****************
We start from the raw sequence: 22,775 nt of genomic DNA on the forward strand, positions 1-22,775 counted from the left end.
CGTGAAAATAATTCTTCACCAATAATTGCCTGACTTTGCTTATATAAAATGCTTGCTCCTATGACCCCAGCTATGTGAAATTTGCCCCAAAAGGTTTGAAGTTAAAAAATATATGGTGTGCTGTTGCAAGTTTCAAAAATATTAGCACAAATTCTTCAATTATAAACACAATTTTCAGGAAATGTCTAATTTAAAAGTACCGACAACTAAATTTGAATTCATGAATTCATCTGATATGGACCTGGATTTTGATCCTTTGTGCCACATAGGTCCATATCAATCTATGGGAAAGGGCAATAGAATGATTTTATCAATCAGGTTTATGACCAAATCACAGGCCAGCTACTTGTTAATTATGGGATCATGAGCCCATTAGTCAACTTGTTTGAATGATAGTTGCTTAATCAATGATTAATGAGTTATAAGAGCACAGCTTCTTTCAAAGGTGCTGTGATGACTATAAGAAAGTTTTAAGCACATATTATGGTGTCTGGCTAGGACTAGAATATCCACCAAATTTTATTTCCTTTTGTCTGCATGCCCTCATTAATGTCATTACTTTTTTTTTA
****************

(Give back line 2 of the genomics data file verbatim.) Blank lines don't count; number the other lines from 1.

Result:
CGTGAAAATAATTCTTCACCAATAATTGCCTGACTTTGCTTATATAAAATGCTTGCTCCTATGACCCCAGCTATGTGAAATTTGCCCCAAAAGGTTTGAAGTTAAAAAATATATGGTGTGCTGTTGCAAGTTTCAAAAATATTAGCACAAATTCTTCAATTATAAACACAATTTTCAGGAAATGTCTAATTTAAAAGTACCGACAACTAAATTTGAATTCATGAATTCATCTGATATGGACCTGGATTTTGATCCTTTGTGCCACATAGGTCCATATCAATCTATGGGAAAGGGCAATAGAATGATTTTATCAATCAGGTTTATGACCAAATCACAGGCCAGCTACTTGTTAATTATGGGATCATGAGCCCATTAGTCAACTTGTTTGAATGATAGTTGCTTAATCAATGATTAATGAGTTATAAGAGCACAGCTTCTTTCAAAGGTGCTGTGATGACTATAAGAAAGTTTTAAGCACATATTATGGTGTCTGGCTAGGACTAGAATATCCACCAAATTTTATTTCCTTTTGTCTGCATGCCCTCATTAATGTCATTACTTTTTTTTTA